Hong Kong protests: China won't give in, army used only as last resort, say sources

Pro-democracy protesters sit facing policemen as the block an area near the government headquarters building in Hong Kong on Oct 14, 2014. -- PHOTO: REUTERS
Pro-democracy protesters sit facing policemen as the block an area near the government headquarters building in Hong Kong on Oct 14, 2014. -- PHOTO: REUTERS

BEIJING (REUTERS) - China's ruling Communist Party believes it has offered enough concessions to Hong Kong in the past, and will give no ground to pro-democracy protests because it wants to avoid setting a precedent for reform on the mainland, sources told Reuters.

The position, arrived at during a meeting of the new National Security Commission chaired by President Xi Jinping in the first week of October, appears to give Hong Kong's leader little room for manoeuvre as he seeks to end the crisis.

It also sends a blunt and uncompromising message to Hong Kong's pro-democracy camp.

Thousands of protesters have taken to the streets of the Chinese-controlled city in recent weeks, demanding that Beijing stand by a promise to introduce universal suffrage at elections for its leader in 2017 and that Leung Chun Ying step down.

The protests, which China says are illegal, have presented leaders with one of their toughest political challenges since the army violently suppressed student-led demonstrations for democracy centred on Beijing's Tiananmen Square on June 4, 1989.

Central parts of Hong Kong have been brought to a standstill by protests now into their third week, although police have stepped back since using tear gas and pepper spray early on and numbers have dwindled to hundreds from thousands.

Three sources with ties to the Chinese leadership said that Beijing believed it had already been tolerant enough of the protests in the former British colony.

Asked if the central government will make minor concessions, a source with leadership ties said: "Dialogue (with protest leaders) is already a concession."

Leung's government agreed to meet student protest leaders to discuss the crisis, but talks were called off when it became apparent the two sides were still far apart.

A second source added: "The central government's bottom line will not change", referring to the vetting of candidates for chief executive.

Beijing ruled on Aug 31 that it would screen candidates who want to run for chief executive in 2017, which activists said rendered the universal suffrage concept meaningless.

China's Communist Party leaders rule Hong Kong through a "one country, two systems" formula which allows wide-ranging autonomy and freedoms not enjoyed on the mainland and specifies universal suffrage as an eventual goal.

"Hong Kong is not high on the list of the central government's priorities," the second source said, requesting anonymity. "The economy is the top priority."

China has already given in twice to demands from Hong Kong, the sources said.

In 2003, about 500,000 people took to the streets of the city, stunning the central government which yielded and shelved passage of the contentious Article 23, or sedition bill.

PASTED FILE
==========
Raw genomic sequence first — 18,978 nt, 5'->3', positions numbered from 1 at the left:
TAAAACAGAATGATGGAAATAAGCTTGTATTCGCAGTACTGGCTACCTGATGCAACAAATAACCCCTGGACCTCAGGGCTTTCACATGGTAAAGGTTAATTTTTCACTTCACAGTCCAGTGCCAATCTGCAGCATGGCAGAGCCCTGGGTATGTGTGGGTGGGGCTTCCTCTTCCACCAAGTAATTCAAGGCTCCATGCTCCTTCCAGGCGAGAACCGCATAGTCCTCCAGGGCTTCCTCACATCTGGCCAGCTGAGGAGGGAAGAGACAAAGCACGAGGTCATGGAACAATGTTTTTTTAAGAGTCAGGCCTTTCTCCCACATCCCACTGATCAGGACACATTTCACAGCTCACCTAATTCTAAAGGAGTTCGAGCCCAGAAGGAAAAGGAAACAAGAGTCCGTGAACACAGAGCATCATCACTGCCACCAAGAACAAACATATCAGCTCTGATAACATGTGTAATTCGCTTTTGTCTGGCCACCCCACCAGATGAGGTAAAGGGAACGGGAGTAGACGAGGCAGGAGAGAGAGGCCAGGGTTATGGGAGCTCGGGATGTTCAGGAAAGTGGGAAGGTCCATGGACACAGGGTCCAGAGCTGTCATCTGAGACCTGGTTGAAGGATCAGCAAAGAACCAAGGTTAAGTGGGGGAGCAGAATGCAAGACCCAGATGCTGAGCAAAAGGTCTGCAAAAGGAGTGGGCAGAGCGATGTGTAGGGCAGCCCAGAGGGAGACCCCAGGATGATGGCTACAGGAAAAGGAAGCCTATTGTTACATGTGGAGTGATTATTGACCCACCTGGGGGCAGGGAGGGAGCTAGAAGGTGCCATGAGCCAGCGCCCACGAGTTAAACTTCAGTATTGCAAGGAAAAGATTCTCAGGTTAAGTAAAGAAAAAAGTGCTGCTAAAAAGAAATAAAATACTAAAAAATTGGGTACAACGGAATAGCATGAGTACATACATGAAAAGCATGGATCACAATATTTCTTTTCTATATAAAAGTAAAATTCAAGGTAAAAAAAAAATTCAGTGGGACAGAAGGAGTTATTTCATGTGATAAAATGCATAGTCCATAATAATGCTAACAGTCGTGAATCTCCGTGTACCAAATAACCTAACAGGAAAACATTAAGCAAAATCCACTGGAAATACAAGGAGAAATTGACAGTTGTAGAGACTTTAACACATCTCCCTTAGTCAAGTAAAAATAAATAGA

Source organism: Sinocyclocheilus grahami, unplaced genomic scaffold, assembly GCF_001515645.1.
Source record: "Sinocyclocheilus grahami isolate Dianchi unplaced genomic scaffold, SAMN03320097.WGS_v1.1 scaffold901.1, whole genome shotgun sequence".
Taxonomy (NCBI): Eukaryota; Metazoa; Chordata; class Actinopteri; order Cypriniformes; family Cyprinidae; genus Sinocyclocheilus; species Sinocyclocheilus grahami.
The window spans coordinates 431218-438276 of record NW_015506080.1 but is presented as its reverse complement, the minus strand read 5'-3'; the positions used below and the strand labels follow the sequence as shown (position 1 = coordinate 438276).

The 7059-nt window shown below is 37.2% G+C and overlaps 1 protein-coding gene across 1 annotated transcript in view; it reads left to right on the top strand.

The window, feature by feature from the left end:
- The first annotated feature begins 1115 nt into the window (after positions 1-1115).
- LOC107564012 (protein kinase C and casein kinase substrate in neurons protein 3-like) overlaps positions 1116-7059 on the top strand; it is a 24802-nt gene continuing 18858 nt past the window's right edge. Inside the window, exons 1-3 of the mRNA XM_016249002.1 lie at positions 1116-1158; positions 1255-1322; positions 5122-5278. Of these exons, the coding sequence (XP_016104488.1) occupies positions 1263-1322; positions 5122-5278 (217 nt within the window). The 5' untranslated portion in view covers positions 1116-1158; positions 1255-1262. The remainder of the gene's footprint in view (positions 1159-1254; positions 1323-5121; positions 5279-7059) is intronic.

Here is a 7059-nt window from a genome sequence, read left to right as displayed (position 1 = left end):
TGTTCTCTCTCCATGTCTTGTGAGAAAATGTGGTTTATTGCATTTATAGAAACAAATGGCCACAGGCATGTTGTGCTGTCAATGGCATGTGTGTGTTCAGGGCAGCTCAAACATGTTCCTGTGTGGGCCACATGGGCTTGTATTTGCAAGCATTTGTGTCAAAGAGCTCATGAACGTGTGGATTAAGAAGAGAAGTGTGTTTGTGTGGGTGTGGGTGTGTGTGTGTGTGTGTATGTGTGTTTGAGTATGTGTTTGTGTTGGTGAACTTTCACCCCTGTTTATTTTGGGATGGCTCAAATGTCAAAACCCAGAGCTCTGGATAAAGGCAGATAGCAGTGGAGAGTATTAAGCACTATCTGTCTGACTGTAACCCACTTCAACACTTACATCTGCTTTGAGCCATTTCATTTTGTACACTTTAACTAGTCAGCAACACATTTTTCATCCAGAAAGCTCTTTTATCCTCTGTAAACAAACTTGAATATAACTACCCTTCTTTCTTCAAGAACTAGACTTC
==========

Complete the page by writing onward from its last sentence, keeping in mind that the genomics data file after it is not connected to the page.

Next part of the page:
A rally of 120,000 protesters in 2012 forced the central government to back down and defer plans to roll out a pro-China national education scheme in the city's schools.

"Universal suffrage is a sovereign issue. The central government will not give in a third time," said another source.

"If the protests continue, it would be Hong Kong's loss, not the mainland's. Hong Kong people would suffer."

At the National Security Commission meeting called earlier this month to discuss the protests, leaders decided the central government would "firmly not give in" to the protesters, the source said.

China would also "resolutely support the Hong Kong government's management of affairs in accordance with the law"and "resolutely back police in enforcing the law".

China, with separatist headaches in Tibet and Xinjiang, is concerned that calls for democracy might spread on the mainland and is unlikely to give an inch of ground after the worst unrest in the former British colony since it returned to China in 1997.

"(We) move back one step and the dam will burst," said a party source familiar with Beijing's policy towards Hong Kong, adding that if Beijing yielded, it could have a domino effect with Tibet, Xinjiang and other parts of the mainland demanding the right to elections.

While Premier Li Keqiang struck a relatively mild tone when asked about Hong Kong on a trip to Germany last week, Vice Premier Wang Yang took a stance more akin to what some state publications have been saying.

Wang, speaking in Russia over the weekend, said the West was supporting the protesters, whose aim he said was for a "colour revolution" in the territory, a reference to movements in countries like Ukraine which have forced incumbent governments from office.

However, China has decided there will not be a bloody crackdown in Hong Kong, and sending in the People's Liberation Army would only happen if there were widespread chaos, the second source said.

"There won't be bloodshed like June 4," the source said, referring to the 1989 crackdown.

"The People's Liberation Army will be dispatched only as a last resort if there is widespread chaos - killing, arson and looting," the source added.